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Kyoko Sonoda (M.A., LPCC)

Certified Public Psychologist—Adult Individual & Couples Counseling / Children and/or Families

Ms. Sonoda is a Certified Public Psychologist in Japan and bilingual in English and Japanese. She is a Licensed Professional Clinical Mental Health Counselor in the state of New Mexico, USA, and is also a USA National Certified Counselor.

Her therapeutic approaches are integrative. She has completed EMDR (Eye Movement Desensitization and Reprocessing) training and various parenting methods, such as “Circle of Security”, “Theraplay”, “Nurturing Parenting”, “Child Parent Relationship Therapy”, “Cooperative Parenting for Divorced Parents”, and “Positive Discipline”. Ms. Sonoda provides play therapy for children and psychotherapy for individual adults, couples, and families in the Yokohama office.

She has experience working with children, adolescents, adult individuals, divorced/separated parents, and families at outpatient mental health clinics and crime survivor support non-profit agencies, all in multi-cultural environments. Her clinical interests include parenting, co-parenting for divorced/separated parents, trauma issues, grief and loss, depression, anxiety, cultural adjustment/acculturation issues, identity issues, behavioral issues, and especially child abuse prevention and early intervention. She provides group parenting or co-parenting training at any approved location by appointment.

Ms. Sonoda obtained her master’s degree in counseling psychology and counselor education from the University of Colorado at Denver in 2004.

Outside of therapy, she enjoys cooking, dancing, and traveling, and likes to go to the sea or take a long bath to relax.

Key Concepts: bilingual, EMDR (Eye Movement Desensitization and Reprocessing), Circle of Security, Theraplay, Nurturing Parenting, Child Parent Relationship Therapy, Cooperative Parenting for Divorced Parents, Positive Discipline, play therapy, psychotherapy, children, adolescents, adult individuals, divorced/separated parents, multi-cultural, parenting, co-parenting for divorced/separated parents, trauma issues, grief and loss, depression, anxiety, cultural adjustment/acculturation issues, identity issues, behavioral issues, child abuse prevention and early intervention, group parenting training, co-parenting training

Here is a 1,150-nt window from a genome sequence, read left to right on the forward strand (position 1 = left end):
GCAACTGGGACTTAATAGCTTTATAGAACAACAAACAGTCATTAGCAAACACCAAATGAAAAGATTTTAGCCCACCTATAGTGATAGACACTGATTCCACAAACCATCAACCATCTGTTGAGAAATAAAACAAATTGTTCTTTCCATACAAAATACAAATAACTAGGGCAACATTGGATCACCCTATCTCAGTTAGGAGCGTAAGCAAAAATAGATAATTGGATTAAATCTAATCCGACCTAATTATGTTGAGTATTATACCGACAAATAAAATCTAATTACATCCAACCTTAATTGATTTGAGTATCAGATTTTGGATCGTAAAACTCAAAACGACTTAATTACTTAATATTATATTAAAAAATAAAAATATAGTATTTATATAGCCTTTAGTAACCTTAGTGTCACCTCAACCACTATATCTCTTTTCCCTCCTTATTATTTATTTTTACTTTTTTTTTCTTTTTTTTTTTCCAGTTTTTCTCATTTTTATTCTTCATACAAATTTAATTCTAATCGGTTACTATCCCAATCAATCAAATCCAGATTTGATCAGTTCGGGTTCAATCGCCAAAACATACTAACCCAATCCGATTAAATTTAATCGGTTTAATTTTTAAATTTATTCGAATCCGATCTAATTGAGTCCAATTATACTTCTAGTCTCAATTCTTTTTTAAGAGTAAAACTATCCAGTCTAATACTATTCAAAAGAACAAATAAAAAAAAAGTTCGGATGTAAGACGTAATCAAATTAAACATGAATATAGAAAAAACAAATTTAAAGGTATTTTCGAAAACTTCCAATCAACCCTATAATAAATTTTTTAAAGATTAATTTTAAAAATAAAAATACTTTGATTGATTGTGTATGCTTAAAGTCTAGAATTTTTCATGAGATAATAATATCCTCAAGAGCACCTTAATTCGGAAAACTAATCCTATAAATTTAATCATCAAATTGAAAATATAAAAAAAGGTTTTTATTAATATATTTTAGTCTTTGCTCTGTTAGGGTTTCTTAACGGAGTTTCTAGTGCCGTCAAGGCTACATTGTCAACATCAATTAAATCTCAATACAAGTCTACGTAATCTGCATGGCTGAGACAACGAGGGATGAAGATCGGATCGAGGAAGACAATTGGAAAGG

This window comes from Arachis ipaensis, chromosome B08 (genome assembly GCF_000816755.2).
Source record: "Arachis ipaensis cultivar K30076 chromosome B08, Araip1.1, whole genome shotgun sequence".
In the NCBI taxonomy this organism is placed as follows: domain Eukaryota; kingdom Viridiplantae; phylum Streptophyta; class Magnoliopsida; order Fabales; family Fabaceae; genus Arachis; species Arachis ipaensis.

o Eye Movement Desensitization and Reprocessing (EMDR): a type of therapy used for individuals who have experienced a traumatic event or situation. EMDR involves the client following the therapist’s hand movements with their eyes. During therapy, focus is placed on the elicited emotions and reactions to the traumatic event or situation. The goal of EMDR is to reduce distress associated with the traumatic experience.

o Circle of Security: an approach to help parents understand and address their child’s needs in order to create a strong parent-child relationship and healthy attachment security.

o Theraplay: a type of therapy similar to play therapy, but focused on building the parent-child relationship through concepts of attachment between a caregiver and child.

o Nurturing Parenting: a type of therapy focused on encouraging “nurturing parenting” styles that introduce parenting techniques to reduce child abuse and child maltreatment, and to foster healthy parent-child relationships. The goal is to enable healthy habits in the child as they reach adulthood through healthy parenting.

o Child Parent Relationship Therapy: a type of group therapy that focuses on strengthening the relationship between parent and child, aiding the parent in understanding and addressing their child’s needs. Parents work with other parents in the group as they support one another.

o Cooperative Parenting for Divorced Parents: a type of therapy aimed towards parents who share a child (or children) and have gone through a divorce. This therapy aims to explain to the parents the effect of the divorce on the child(ren), and to teach them how to cooperatively work with the other parent in order to best care for the child(ren).

o Positive Discipline: an approach that teaches parents and others that work with children how best to interact and teach children in order for the child to develop skills to foster healthy relationships later in life.

o Play therapy: a type of therapy typically used for children who struggle with communicating emotional needs or feelings. The goal is to allow the child to express themselves through play, and for the play therapist to help process what the child may be having difficulty articulating verbally. Play therapy can be either nondirective—during which children are able to freely play, or directive—during which the play therapist may guide or assist play.